The outfits the nuns wear make them seem stern and unapproachable, black and white, inflexible and formal, but behind the costumes are women who like to laugh and lean in doorways. They wear black and white robes to appear uniform but also as a reminder of identities the dress represents, a life of a time gone by. How many people write plays and act them out at home anymore?

At a business event recently, a woman discovered I did volunteer work at the Abbey and pulled me aside. As she drank glass after glass of wine, she started telling me about her life. I didn’t understand why at first. She told me about her college days and a man she fell in love with, how they used a system of coded telephone rings at his apartment to prevent his mother from discovering they lived together. They were both from large Catholic families, and she’d gotten pregnant and had an abortion.

One day she went to the Abbey to find a priest and make confession but found the main entrance locked. As she came to this part of the story, she started crying and told me she’d never been able to tell her mother or daughter about the abortion. The main entrance of the Abbey was locked that day because the nuns were out in the fields playing softball. She stood at a distance watching them as they ran from base to base with their habits flying behind them.

That moment always remained with her — perhaps because the nuns weren’t monitoring their behavior or perhaps because they were no longer symbols of purity and poverty and obedience but just women laughing and having a good time. She walked away in the woods behind the monastery toward her car, not feeling as alone. I’m reminded of the lines from Rilke, Look at them standing about — like wildflowers, which have nowhere else to grow.

http://d.yimg.com/static.video.yahoo.com/yep/YV_YEP.swf?ver=2.2.46
Sir Percy – Scarlet Pimpernel @ Yahoo! Video

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The following excerpt is from E.B. White’s Essays, published in 1977:

Good-bye to Forty-eighth Street

Turtle Bay, November 12, 1957  For some weeks now I have been engaged in dispersing the contents of this apartment, trying to persuade hundreds of inanimate objects to scatter and leave me alone. It is not a simple matter. I am impressed by the reluctance of one’s worldly goods to go out again into the world. During September I kept hoping that some morning, as by magic, all books, pictures, records, chair, beds, curtains, lamps, china, glass, utensils, keepsakes would drain away from around my feet, like the outgoing tide, leaving me standing silence on a bare beach. But this did not happen. My wife and I diligently sorted and discarded things from day to day, and packed other objects for movers, but a six-room apartment holds as much paraphernalia as an aircraft carrier. You can whittle away at it, but to empty the place completely takes real ingenuity and great staying power. On one of the mornings of disposal, a man from a second-hand bookstore visited us, bought several hundred books, and told us of the death of his brother, the word cancer exploding in the living room like a time bomb detonated by his grief. Even after he had departed with his heavy load, there seemed to be almost as many books as before, and twice as much sorrow.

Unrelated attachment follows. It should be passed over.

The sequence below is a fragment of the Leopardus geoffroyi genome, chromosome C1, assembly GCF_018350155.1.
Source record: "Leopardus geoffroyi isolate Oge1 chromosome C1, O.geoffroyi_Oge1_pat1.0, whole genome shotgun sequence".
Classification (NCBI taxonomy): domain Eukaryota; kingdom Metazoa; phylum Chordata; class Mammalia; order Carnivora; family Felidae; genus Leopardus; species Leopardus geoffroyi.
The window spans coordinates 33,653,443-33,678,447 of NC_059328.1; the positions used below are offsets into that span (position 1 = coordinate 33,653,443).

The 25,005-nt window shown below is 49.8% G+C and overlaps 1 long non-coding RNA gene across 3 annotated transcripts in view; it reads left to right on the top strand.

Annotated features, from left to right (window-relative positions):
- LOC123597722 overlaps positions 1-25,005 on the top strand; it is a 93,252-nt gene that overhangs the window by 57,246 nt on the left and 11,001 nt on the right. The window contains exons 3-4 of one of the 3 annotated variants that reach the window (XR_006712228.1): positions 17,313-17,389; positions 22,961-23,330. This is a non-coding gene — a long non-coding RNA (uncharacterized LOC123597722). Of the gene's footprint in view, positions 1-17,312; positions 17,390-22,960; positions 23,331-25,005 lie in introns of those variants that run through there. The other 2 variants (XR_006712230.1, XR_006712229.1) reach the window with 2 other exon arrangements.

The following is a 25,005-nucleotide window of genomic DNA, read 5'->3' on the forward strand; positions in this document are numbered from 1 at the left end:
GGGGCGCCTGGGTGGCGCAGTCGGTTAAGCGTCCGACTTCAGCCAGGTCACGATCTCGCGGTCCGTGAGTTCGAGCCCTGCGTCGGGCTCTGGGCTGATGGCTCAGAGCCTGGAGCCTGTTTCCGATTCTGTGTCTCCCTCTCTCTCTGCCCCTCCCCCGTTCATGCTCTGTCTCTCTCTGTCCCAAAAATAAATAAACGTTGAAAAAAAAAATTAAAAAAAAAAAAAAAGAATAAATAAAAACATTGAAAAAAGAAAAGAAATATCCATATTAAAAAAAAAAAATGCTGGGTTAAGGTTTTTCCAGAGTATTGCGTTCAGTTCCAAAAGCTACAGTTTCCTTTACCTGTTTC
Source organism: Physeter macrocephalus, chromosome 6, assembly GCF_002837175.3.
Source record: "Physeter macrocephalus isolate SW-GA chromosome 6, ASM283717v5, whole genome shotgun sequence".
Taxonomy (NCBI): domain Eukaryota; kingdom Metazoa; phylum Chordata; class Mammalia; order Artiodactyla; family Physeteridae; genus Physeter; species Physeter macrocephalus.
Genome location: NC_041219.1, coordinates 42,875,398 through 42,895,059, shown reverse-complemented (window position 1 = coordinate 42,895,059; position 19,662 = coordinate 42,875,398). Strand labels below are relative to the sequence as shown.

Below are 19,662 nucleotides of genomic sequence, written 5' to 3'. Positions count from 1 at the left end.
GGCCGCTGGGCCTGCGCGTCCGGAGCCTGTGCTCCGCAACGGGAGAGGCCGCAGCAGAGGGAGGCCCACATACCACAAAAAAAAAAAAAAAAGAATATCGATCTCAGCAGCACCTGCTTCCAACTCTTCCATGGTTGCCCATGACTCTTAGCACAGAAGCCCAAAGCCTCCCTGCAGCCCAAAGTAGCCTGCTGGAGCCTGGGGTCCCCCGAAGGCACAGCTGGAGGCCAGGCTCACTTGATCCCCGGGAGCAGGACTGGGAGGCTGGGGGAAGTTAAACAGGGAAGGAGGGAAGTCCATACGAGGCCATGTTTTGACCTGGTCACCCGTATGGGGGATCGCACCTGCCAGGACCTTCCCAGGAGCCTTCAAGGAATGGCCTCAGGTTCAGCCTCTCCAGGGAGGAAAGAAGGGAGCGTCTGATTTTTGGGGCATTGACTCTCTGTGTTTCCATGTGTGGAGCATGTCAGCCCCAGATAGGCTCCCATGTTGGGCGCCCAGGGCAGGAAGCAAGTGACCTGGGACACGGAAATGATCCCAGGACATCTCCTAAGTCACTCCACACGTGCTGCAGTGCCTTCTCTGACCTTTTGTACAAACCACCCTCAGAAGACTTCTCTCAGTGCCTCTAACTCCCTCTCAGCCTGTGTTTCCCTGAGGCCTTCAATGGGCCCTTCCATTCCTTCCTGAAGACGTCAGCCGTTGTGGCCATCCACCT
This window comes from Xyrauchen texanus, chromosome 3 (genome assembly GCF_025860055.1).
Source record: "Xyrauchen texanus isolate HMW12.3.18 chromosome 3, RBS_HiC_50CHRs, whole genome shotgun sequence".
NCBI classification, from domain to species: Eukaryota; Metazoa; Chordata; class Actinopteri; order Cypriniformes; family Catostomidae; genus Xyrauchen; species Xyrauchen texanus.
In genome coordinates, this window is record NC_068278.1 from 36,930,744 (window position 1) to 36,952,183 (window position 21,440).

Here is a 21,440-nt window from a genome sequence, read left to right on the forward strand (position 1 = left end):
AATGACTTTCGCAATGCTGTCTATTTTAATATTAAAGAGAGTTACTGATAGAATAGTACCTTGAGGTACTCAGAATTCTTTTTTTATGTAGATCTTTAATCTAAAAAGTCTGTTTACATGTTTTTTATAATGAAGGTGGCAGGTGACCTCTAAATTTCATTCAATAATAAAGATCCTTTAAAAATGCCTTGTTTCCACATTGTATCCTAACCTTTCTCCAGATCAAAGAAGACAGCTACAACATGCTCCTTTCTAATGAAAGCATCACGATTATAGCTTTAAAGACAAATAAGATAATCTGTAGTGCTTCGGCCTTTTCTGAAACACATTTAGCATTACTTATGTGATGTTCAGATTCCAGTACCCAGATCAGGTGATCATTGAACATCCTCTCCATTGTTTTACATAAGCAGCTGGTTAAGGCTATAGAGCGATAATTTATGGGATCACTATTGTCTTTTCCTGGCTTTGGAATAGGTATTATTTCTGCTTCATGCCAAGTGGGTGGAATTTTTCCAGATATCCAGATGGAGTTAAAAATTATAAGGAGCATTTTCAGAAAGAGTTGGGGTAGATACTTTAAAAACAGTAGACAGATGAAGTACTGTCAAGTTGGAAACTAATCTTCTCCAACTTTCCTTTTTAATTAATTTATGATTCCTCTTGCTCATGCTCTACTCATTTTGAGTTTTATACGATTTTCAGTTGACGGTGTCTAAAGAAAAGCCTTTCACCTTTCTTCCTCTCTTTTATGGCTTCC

Elwyn Brooks White (1899-1985) is best known
for his book Charlotte’s Web.
He received an honorary Pulitzer
in 1978 for his work as a whole.

Every morning, when I left for work, I would take something in my hand and walk off with it, deposit in the big municipal wire trash basket at the corner of Third, on the theory that the physical act of disposal was the real key to the problem. My wife, a strategist, knew better and began quietly mobilizing the forces that would eventually put our goods to rout. A man could walk away for a thousand mornings carrying something with him to the corner and there would still be a home full of stuff. It is not possible to keep abreast of the normal tides of acquisition. A home is like a reservoir equipped with a check valve: the valve permits influx but prevents outflow. Acquisition goes on night and day — smoothly, subtly, imperceptibly. I have no sharp taste for acquiring things, but it is not necessary to desire things in order to acquire them. Goods and chattels seek a man out; they find him even though his guard is up. books and oddities arrive in the mail. Gifts arrive on anniversaries and fete days. Veterans send ballpoint pens. Banks send memo books. If you happen to be a writer, readers send whatever may be cluttering up their own lives; I had a man once send me a chip of wood that showed the marks of a beaver’s teeth. Someone dies, and a little trickle of indestructible keepsakes appears, to swell the floor. This steady influx is not counterbalanced by any comparable outgo. Under ordinary circumstances, the only stuff that leaves a home is paper trash and garbage; everything else stays on and digs in.

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Eat Pray Love